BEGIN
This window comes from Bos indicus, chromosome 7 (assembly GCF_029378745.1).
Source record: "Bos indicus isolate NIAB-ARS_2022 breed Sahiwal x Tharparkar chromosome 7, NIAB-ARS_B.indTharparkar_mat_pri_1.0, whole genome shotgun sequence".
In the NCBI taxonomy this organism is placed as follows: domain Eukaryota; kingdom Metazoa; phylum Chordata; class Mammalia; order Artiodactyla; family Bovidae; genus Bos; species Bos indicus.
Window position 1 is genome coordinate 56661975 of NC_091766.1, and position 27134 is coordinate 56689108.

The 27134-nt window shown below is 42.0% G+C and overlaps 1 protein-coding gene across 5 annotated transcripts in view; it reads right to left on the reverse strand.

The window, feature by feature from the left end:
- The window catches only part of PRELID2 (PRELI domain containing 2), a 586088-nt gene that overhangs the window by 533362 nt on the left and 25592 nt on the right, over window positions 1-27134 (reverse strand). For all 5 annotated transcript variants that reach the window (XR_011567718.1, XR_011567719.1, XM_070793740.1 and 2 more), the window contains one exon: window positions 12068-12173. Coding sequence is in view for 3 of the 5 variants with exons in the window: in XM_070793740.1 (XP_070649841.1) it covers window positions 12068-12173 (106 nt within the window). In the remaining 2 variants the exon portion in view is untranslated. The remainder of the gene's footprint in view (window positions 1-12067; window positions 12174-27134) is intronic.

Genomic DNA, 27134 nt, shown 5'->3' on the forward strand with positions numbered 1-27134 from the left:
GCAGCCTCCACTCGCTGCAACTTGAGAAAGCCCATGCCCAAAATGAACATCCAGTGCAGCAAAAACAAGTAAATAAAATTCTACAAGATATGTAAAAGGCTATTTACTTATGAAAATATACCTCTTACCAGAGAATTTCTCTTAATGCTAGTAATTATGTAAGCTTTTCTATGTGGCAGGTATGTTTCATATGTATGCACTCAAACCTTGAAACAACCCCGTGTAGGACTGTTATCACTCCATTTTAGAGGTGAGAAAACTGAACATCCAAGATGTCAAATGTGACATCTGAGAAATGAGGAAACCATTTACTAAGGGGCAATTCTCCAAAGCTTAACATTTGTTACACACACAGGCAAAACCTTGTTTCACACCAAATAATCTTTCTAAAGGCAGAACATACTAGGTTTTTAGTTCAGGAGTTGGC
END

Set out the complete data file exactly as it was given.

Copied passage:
This window comes from Bos indicus, chromosome 7 (assembly GCF_029378745.1).
Source record: "Bos indicus isolate NIAB-ARS_2022 breed Sahiwal x Tharparkar chromosome 7, NIAB-ARS_B.indTharparkar_mat_pri_1.0, whole genome shotgun sequence".
In the NCBI taxonomy this organism is placed as follows: domain Eukaryota; kingdom Metazoa; phylum Chordata; class Mammalia; order Artiodactyla; family Bovidae; genus Bos; species Bos indicus.
Window position 1 is genome coordinate 56661975 of NC_091766.1, and position 27134 is coordinate 56689108.

The 27134-nt window shown below is 42.0% G+C and overlaps 1 protein-coding gene across 5 annotated transcripts in view; it reads right to left on the reverse strand.

The window, feature by feature from the left end:
- The window catches only part of PRELID2 (PRELI domain containing 2), a 586088-nt gene that overhangs the window by 533362 nt on the left and 25592 nt on the right, over window positions 1-27134 (reverse strand). For all 5 annotated transcript variants that reach the window (XR_011567718.1, XR_011567719.1, XM_070793740.1 and 2 more), the window contains one exon: window positions 12068-12173. Coding sequence is in view for 3 of the 5 variants with exons in the window: in XM_070793740.1 (XP_070649841.1) it covers window positions 12068-12173 (106 nt within the window). In the remaining 2 variants the exon portion in view is untranslated. The remainder of the gene's footprint in view (window positions 1-12067; window positions 12174-27134) is intronic.

Genomic DNA, 27134 nt, shown 5'->3' on the forward strand with positions numbered 1-27134 from the left:
GCAGCCTCCACTCGCTGCAACTTGAGAAAGCCCATGCCCAAAATGAACATCCAGTGCAGCAAAAACAAGTAAATAAAATTCTACAAGATATGTAAAAGGCTATTTACTTATGAAAATATACCTCTTACCAGAGAATTTCTCTTAATGCTAGTAATTATGTAAGCTTTTCTATGTGGCAGGTATGTTTCATATGTATGCACTCAAACCTTGAAACAACCCCGTGTAGGACTGTTATCACTCCATTTTAGAGGTGAGAAAACTGAACATCCAAGATGTCAAATGTGACATCTGAGAAATGAGGAAACCATTTACTAAGGGGCAATTCTCCAAAGCTTAACATTTGTTACACACACAGGCAAAACCTTGTTTCACACCAAATAATCTTTCTAAAGGCAGAACATACTAGGTTTTTAGTTCAGGAGTTGGC